Writing stories with fantastical, dark elements is Terra Laurent's passion. Ever since seven-year-old Terra found the Time Life books on the paranormal tucked away in the far reaches of the library, monsters and demons have pervaded her mind. She has a contemporary dark fantasy ebook published, and has written numerous short stories, flash fiction, and articles. Her novel, Possession, is her first foray into erotica.
Q: Where does your writing inspiration come from?
A: I draw inspiration from everywhere. Many of my fantasy elements come from the legends of demons and monsters I find inside the trove of books on the supernatural I've collected over the years. Frequently, the everyday proves useful. Just the sight of a person or location will sometimes spark a creative flame. My incredibly bizarre dreams never fail to provide ideas.
Q: What is your favorite genre, and why?
A: Fantasy, mostly urban/contemporary or erotic. It all comes down to freedom. With fantasy there is so much room to explore humanity and society, and still make it safe for readers to explore. With different worlds, species, and rules, it's easier to turn the mirror back on ourselves, to examine who we are and why, without making readers feel threatened or preached to. I never want my readers to think I'm trying to teach them a lesson. Fantasy also ensures I have to do far less research than my mainstream and historical fiction counterparts. Getting reality to convey as real is a lot of work. There's a good deal of room for fudging the details in fantasy. When all else fails I can fall back to the old mom-ism, "Because I said so."
Q: What do you do outside of writing?
A: I live in a very large can of worms that my husband and I opened the minute we purchased it four years ago. I've lived in various stages of renovation-related discomfort ever since. As I write this there is a fine coating of plaster dust on every static object in this house. I'm also the vice president of my flat-track roller derby league, so practice, bouting, and running the organization pretty much gnaw up all of my free time and spit it back out. I'd have it no other way.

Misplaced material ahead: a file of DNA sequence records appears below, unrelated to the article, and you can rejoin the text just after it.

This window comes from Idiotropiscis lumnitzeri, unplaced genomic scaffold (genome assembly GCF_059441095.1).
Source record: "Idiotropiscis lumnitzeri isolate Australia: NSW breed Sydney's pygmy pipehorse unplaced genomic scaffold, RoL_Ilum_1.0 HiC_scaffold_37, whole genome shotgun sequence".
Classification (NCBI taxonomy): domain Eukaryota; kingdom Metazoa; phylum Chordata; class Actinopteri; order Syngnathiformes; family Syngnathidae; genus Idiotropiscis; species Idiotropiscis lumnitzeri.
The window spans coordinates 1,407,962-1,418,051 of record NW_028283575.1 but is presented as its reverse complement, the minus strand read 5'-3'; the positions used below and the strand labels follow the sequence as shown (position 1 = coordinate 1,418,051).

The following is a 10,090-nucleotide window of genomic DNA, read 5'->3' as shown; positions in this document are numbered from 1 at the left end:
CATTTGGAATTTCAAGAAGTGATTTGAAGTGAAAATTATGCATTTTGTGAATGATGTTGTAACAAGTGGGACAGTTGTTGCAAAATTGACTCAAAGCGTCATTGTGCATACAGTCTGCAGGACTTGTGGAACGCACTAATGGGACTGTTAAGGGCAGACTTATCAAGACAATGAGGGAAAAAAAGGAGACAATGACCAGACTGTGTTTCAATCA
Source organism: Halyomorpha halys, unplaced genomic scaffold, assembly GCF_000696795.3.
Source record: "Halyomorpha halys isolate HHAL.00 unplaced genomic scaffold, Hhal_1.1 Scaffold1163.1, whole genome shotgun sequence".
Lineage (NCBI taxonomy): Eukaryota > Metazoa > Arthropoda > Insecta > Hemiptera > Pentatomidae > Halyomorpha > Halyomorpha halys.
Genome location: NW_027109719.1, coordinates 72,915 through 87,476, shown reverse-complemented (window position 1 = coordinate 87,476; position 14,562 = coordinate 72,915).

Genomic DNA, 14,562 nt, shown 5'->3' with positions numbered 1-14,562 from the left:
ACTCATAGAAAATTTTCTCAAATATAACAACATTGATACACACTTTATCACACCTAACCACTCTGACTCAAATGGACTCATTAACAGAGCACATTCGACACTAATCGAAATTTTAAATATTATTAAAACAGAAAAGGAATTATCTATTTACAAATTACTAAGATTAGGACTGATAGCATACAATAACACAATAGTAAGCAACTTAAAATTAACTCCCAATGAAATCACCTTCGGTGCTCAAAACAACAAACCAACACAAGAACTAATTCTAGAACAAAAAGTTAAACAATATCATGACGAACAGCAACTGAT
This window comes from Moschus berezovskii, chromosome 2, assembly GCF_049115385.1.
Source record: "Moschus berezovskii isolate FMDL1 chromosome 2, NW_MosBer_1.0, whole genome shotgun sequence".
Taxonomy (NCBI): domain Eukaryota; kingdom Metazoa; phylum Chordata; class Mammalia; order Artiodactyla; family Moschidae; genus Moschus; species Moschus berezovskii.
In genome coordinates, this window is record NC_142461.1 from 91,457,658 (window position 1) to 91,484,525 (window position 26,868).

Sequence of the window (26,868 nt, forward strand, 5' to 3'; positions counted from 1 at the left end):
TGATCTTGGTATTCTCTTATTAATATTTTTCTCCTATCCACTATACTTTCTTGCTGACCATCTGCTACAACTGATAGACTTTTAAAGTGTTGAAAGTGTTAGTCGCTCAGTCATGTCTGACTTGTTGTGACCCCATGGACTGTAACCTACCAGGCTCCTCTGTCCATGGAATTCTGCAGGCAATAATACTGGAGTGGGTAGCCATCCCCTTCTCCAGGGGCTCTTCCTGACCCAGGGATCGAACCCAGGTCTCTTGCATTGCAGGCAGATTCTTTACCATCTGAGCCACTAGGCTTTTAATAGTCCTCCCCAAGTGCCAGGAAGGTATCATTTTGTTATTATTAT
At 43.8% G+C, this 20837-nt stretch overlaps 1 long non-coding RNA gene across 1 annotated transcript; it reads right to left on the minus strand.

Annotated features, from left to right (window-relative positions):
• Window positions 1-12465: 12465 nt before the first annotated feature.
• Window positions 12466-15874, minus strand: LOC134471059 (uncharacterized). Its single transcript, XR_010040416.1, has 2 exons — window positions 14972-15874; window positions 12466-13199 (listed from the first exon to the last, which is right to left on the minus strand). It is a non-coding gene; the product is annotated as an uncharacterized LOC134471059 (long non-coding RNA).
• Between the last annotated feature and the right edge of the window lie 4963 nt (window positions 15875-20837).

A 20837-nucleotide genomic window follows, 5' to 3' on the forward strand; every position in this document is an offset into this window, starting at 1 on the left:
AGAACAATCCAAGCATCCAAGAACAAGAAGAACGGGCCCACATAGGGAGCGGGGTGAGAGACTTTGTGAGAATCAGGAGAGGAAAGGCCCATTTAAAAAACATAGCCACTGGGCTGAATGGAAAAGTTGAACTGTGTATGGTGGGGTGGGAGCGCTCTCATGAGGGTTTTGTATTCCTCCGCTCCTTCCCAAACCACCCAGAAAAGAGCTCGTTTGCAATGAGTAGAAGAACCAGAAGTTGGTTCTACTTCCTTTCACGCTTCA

Q: What does your typical day look like?
A: Nothing like the model of a "successful" writer, so if you're looking for useful tips, stop reading here. I'm up, I'm down. I write five hundred words and then wander off to vacuum, grocery shop, or do work for my derby league. Usually around two or three I settle down and get the bulk of my work done, but still not in any great feat of stamina. I switch between my desk chair and my exercise ball. I write a few hundred words and then spend twenty minutes watching a squirrel balance on the power line. I squeeze in a few hundred more words before my reflection in the screen makes me decide I need to do some crunches. I make dinner around five. If it's one of three nights, I go to derby practice for two hours. If it's not, I'll try and get in a last burst of productivity before spending the rest of the night with the hubs.
Q: Why do you write?
A: There are stories in me that want to come out. It probably has something to do with introversion and the need to communicate, but I'll leave that one to Dr. Jung. For the most part I want to share something with the world, my viewpoint, my desires, my dreams. And if just one person finds something worth keeping inside the words I write, I'm over-the-moon happy.
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